Data Vault 2.0 Suggested Object Naming Conventions

Hello everyone,  We have a list of suggested naming conventions that are essentially best practices.  There are a few standards documented here (rules that must be adhered to), but the naming conventions themselves are best practices (suggestions for you to execute if you choose).

The Data Vault 2.0 Standards for Naming Objects

Objects in the physical database and in the processing layers must be named.  The standards indicate what is required to be named and how.  The standards do not dictate which naming conventions to use.  For that, we rely on best practices (also below).

  1. A Prefix or Suffix pattern must be chosen for each object type: processes, views, procedures, functions, tables, columns, indexes, and constraints.
  2. Each object type listed in #1 must apply the chosen pattern globally (everywhere) for consistency and repeatability purposes.  For example: if the Data Steward team decides a prefix is best for views, then ANY view built and released to production for Data Vault (anywhere in the world for this company) must adhere to a prefix notation.  The benefits of following this pattern are: faster time to market, easier understandability, easier team-member on-boarding, easier (and less) documentation required.
  3. Common (enterprise wide) documentation of the naming conventions must be created and maintained.
  4. Any object abbreviations chosen must not conflict with each other, or with source system object names – they must be unique!

That’s it for the standards.  Now for the best practices, and suggested naming conventions that we’ve been using for years.

Best Practices and Suggested Naming Conventions

The most important thing to remember  is: what ever naming conventions you choose – must be enforced / enforcable in QA/QC.  In other words, and standards your team decides to implement aren’t worth anything without enforcement in the TEST area.  Your QA/QC team must be empowered to send things back to development when the standards are broken, and NOT let them slip through to production.  Consistency, scalability, and yes – even agility are all riding on the success of sticking to the standards.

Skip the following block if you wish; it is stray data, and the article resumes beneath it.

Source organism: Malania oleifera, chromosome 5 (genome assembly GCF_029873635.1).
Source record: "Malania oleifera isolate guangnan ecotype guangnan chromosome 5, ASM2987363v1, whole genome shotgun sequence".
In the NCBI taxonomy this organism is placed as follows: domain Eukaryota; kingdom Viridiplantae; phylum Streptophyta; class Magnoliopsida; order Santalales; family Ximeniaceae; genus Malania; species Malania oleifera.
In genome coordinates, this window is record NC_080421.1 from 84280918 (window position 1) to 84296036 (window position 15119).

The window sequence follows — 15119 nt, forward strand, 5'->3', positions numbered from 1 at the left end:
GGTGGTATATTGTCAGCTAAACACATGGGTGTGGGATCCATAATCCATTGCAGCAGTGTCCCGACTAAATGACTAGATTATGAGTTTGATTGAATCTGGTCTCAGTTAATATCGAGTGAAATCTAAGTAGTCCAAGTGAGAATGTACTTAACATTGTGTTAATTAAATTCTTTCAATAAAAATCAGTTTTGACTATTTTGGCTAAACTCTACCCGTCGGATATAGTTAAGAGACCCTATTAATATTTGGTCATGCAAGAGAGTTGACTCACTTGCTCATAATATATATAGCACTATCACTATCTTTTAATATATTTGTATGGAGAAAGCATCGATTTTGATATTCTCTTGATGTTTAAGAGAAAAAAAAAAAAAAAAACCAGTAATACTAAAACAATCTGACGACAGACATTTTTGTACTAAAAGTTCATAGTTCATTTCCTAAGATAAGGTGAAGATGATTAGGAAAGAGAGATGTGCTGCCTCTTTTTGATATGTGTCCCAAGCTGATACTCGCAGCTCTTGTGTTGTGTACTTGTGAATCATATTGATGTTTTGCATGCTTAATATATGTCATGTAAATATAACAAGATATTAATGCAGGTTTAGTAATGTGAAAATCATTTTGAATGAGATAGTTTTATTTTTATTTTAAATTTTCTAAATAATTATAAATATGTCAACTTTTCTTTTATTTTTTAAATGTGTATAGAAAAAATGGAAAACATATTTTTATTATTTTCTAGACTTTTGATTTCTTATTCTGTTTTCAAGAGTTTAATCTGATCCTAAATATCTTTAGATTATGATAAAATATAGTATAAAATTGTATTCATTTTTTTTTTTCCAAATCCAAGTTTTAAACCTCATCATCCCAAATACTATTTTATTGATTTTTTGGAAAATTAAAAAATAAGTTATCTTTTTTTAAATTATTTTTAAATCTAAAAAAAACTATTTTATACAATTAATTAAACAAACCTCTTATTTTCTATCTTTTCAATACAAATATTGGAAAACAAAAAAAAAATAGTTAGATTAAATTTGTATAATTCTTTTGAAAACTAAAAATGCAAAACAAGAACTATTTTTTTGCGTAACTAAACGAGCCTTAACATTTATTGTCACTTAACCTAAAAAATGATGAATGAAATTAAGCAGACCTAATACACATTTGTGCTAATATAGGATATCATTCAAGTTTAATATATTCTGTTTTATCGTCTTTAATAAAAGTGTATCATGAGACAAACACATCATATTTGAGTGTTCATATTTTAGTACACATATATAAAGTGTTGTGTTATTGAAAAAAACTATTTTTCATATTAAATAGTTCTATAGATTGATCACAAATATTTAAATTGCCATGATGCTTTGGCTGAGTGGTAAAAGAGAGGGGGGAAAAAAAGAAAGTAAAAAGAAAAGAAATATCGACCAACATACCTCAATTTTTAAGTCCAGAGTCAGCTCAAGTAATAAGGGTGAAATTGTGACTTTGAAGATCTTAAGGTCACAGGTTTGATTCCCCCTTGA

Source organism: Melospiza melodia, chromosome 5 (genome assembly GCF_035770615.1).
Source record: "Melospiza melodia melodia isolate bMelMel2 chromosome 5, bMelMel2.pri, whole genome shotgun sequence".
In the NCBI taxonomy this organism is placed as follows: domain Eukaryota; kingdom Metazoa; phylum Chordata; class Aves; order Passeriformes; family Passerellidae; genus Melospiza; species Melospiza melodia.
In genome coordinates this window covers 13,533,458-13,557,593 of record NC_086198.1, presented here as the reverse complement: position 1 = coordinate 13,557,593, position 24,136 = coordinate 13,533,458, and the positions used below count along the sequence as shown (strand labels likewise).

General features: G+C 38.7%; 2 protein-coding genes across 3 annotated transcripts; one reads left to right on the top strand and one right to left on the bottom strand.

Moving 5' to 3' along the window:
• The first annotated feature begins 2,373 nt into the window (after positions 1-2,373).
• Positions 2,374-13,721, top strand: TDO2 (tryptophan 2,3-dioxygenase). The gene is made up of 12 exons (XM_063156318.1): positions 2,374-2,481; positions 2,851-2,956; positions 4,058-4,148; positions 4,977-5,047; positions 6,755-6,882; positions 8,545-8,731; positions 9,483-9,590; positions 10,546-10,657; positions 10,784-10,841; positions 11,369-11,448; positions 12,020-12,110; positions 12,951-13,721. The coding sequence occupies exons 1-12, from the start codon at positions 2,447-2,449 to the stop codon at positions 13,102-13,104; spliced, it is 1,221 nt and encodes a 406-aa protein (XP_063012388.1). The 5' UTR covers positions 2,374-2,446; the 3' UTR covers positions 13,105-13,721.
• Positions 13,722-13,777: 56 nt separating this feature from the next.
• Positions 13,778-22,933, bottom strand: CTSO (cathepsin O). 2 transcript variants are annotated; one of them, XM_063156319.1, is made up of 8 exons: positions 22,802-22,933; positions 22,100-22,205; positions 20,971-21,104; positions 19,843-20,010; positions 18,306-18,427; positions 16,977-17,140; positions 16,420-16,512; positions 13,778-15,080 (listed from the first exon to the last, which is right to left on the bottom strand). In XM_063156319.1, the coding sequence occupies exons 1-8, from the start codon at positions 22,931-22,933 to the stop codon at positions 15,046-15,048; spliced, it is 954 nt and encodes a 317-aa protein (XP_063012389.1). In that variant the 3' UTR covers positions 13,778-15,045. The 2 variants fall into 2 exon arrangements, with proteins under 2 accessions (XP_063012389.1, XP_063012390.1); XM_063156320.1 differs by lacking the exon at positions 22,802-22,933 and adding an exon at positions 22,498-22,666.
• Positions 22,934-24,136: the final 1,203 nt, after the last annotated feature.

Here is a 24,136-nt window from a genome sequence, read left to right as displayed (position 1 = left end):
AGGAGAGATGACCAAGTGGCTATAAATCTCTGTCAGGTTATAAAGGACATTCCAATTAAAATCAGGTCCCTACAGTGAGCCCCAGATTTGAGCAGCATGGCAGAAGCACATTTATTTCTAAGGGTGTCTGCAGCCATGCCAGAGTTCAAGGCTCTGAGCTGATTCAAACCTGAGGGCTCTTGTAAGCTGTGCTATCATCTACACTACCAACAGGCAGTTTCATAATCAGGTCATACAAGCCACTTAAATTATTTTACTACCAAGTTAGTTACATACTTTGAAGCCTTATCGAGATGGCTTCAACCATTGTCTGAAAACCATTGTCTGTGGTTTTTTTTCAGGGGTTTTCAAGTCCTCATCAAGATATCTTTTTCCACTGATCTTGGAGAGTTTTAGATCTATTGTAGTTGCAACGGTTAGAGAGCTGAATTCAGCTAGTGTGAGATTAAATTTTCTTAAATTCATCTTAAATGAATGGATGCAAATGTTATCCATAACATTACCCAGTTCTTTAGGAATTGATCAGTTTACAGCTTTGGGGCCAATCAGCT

Naming conventions prove not only useful, but essential in handling multiple geographically split teams and ensuring the agility timelines of delivery of each.  They also are essential in delivering accurate and understandable production builds.

  • Processes: P, PRC, PROC, SP
  • Views: V, VW
  • Functions: F, FUNC, FNC, FUN
  • Tables:
    • Stage: STG, S, STAGE
    • Hub: H, HUB, HB
    • Link: L, LNK, LINK
    • Satellite: S, SAT
    • Hub-Sat: HS, HSAT
    • Link-Sat: LS, LSAT
    • Hierarchical Link: HL, HLNK, HLINK
    • Same-As Link: SAL, SALNK, SALINK, SL, SLINK
    • Effectivity Sat: ES, ESAT, EFFSAT, EFF_SAT
    • Status Sat: STATUS, ST_SAT, STAT_SAT, SSAT
    • Non-Historized Link: NHL, NHLNK, NHLINK, NHLINK, XLINK, XL, XLNK
    • Multi-Active Sat: MAS, MASAT, MSAT
    • Business Driven Structure (prefixes all above conventions): B, BD, BDV
    • Exploration-Link, EXPL, EXLNK, EXPLINK, EXL
    • Point-in-time: PIT, PT, P
    • Bridge: BR, BRDG, BRIDGE, BRG
  • Columns:
    • System Driven Columns:
      • Hash Key: HK, HKEY, HKY
      • Hash Diff: HD, HDIFF, HDF
      • Load-Date Time Stamp: LDT, LDTS, LOAD_DTS
      • End-Date Time Stamp: EDTS, ETS
      • Sequence: SQN
      • Record Source: RSRC, RECSRC, REC_SRC, RS
      • Applied Date Time Stamp: APPL_DTS, ADTS, APDTS, ATS
      • Sub Sequence: SUB_SQN, SSQN, SUBSQN
      • Status Indicator: STAT_IND
      • Deleted Date Time Stamp: DEL_DTS, DDTS, DELTS, DLTS
      • Snapshot Date Time Stamp: SNAP_DTS, SNAP_TS, SNPTS
      • Updated Date Time Stamp (used in BDV, Master Data, and Info Marts): UPTS, UPDTS, UDTS, UTS
    • Generic Prefixes and Suffixes for other columns
      • Business Keys: BK, BKEY
      • Dependent Child: DEPC, DC
      • Driving Key: DK, DKEY

A Word about Classification

Naming conventions are good, but are only the base level of object identification and purpose.  They carry meaning about what the object is supposed to be used for, and where it’s needed.  That said, there is another level: classification of objects (ie: what should they mean or be at the conceptual level)?   For this, we develop taxonomies and ontologies – along with conceptual models.

From an implementation view (using most standard data modeling tools) we highly encourage the use of the COMMENT fields on the table structures, columns, procedures, functions, and views.  We suggest leveraging JSON formatted comments to house extra metadata.  An example of this is below:

COMMENT FOR A HUB_CUSTOMER TABLE:   { “entity_class”: “HUB” }

COMMENT FOR A STAGING TABLE:

{ 
  "entity-class" : "STAGE", 
  "business-key-groups" : [    { "bk-columns" : "field1, field2" },
   { "bk-columns" : "field1, field5" }
  ]}

Adding JSON formatted COLUMN and TABLE descriptions is:

  • cross-platform (works on all database platforms)
  • Can be generated (with some parsing) in to business documentation
  • Can be leveraged by automated QA/QC processes

Note for Snowflake Customers

If you are on Snowflake, you should (instead) leverage the TAGGING options for these purposes.  However that said – if you wish to remain cross-platform in your approach you should then follow the JSON – Commenting styles.

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